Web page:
Q: Very Deep Emotional Pain
When I feel emotional pain, I feel deep deep deep emotional pain---to the point
of hurting so bad I can't hardly stand up. It's like somebody jabbed a knife
into me. It this a common bipolar trait. Help, no one can understand my deep,
deep pain. They think I'm overreacting but it's very, very real!!!!!! What can I
do about it. Sometimes it lasts for 10 min. or 20, or 2 hrs. then suddenly
dissipates for no reason. I feel so so alone when I go thru this deep deep kind
of pain. Like I'm totally alienated from the rest of the world
Dear Trudy --
I don't think we could go that far. But is it related to bipolar disorder? I
would think probably so, at least in some fashion.
This could be a "temperamental feature". Here's what that means. Some
people who have bipolar relatives, but who do not have bipolar disorder as such
themselves, can sometimes be "up" in energy and mood, all the time. They
don't cycle, they just stay up there, noticeably more positive, energized, and
productive than people around them. They tend, as you might imagine, to do
quite well in life. This has been called "hyperthymic temperament", from the
Greek word "thymos" which means feelings. These people have strong feelings --
generally positive ones -- all the time.
The near opposite has been called "depressive temperament". Some people
just live down there all the time. They don't cycle either. "Eeyore" from the
Pooh stories, if you know them, has been cited as the example for this.
Now, I suppose there could be an emotional equivalent in terms of capacity to
feel pain as well: more potential to experience pain, from the same emotional
experience, than other people. I've not heard this described, nor has a patient
of mine described it, at least as the sole problem. I've definitely seen folks
who seemed to be having this experience when they were having other
symptoms. But generally it would ease when their symptoms did. Thus I hope
it makes sense why I would be trying to explain the "temperament" concept.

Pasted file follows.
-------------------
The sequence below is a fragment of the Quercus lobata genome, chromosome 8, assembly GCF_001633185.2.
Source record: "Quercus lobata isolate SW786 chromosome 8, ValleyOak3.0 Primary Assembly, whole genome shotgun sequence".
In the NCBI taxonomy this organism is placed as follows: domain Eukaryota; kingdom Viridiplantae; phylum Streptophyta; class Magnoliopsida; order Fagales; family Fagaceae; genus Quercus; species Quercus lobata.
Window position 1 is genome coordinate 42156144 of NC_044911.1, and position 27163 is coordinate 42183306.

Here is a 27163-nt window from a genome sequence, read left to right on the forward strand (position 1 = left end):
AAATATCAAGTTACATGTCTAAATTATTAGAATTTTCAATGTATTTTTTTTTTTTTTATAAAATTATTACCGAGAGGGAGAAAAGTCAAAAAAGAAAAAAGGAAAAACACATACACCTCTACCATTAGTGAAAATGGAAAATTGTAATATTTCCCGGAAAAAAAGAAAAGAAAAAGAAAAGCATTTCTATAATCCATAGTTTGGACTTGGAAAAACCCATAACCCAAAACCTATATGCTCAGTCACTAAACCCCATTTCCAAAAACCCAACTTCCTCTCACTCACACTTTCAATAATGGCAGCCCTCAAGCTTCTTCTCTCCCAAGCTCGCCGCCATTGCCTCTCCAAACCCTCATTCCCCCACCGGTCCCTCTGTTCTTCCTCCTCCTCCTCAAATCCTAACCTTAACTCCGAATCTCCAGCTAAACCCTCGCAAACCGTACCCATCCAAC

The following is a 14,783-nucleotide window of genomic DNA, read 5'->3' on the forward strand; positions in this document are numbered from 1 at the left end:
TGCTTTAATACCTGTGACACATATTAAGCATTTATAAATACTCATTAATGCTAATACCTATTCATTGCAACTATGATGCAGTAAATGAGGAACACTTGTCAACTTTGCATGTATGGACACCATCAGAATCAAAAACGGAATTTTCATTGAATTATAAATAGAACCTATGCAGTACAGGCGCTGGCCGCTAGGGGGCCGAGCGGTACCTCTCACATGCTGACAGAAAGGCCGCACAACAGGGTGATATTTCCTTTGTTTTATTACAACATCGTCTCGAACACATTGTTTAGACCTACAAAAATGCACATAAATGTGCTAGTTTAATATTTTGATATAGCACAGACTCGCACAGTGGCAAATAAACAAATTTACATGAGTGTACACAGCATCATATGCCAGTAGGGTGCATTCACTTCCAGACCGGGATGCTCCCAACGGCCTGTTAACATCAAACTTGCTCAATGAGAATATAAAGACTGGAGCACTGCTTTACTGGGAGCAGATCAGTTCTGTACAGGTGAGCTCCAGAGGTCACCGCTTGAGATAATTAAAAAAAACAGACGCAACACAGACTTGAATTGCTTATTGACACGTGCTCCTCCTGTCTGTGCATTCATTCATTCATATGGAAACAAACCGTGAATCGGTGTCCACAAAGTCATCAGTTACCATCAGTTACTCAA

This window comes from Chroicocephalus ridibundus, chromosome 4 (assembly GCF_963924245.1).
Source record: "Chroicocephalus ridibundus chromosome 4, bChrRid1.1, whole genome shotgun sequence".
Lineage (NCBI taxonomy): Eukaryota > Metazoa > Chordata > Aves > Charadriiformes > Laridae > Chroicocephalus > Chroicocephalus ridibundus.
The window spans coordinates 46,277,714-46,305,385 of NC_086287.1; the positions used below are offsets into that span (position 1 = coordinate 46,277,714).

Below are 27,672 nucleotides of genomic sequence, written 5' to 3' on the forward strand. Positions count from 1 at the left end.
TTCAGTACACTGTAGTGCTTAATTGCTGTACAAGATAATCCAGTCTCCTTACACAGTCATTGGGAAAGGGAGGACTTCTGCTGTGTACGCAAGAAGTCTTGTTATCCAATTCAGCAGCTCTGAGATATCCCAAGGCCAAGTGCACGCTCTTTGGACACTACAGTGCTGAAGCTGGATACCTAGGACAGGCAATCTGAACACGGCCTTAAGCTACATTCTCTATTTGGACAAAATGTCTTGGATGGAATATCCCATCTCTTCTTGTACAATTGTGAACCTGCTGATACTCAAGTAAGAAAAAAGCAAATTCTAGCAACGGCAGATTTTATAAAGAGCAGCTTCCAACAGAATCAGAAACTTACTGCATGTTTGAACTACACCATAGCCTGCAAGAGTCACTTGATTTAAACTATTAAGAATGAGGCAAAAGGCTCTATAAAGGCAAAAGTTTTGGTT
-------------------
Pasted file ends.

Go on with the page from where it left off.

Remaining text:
Perhaps you are "just wired" that way.
As for "what can I do about it?" Well, I'm sure you're frustrated with
people expecting you to handle this pain as though it were like the kind of pain
they know about from their own experience. So I don't want to add to that by
sounding like I "don't believe"; I hope that the paragraphs above suggest I'm
taking you seriously. At the same time, when you get right down to it, if this
is really "temperamental", I'd think your main option is to become a real expert
in the techniques people (who don't have to live with this all the time, but are
living with it now, so are ready for treatment!) are using to handle these
kinds of symptoms. These are primarily two, that have some solid research
behind them at least. The first is cognitive behavioral therapy, which is
really hard to get expert at on your own, you generally will do best to have a
therapist who knows that technique help you (although you can read about the
guts of the technique, though reading is different than doing, in a book
called Feeling Good, by David Burns, M.D.. This technique has been
around a long time but sometimes it's hard to find a therapist who's really
proficient at it. Check by asking "do you do cognitive behavioral therapy?" Do
you prefer to use other techniques? and look for the gal/guy who emphasizes
The second technique is much "newer" in terms of research, but in my opinion
is a major addition to the CBT approach. It's called "mindfulness-based
cognitive behavioral therapy", as described in a book of that title by Zindel
Segal and colleagues -- but this too would be best to get from a therapist who
knows it and does it. The book is mostly a description for therapists of how
the technique came to be described, which aspects of Zen and other "eastern"
ways of handling thoughts and feelings have been incorporated, and how to teach
the technique in groups of clients. However, the use of this "mindfulness"
aspect of CBT I think is an important addition, especially for someone like
Finally, I'd hope that your bipolar disorder is well controlled. If it
wasn't, it's more than likely you'd see some reduction in this experience when
you were no longer cycling (in fact, if you were still cycling, I'd wonder if
you'd had times when to your surprise someone said something hurtful and you
didn't have your usual reaction, and thought that strange). Good luck
with all that.
Published January, 2004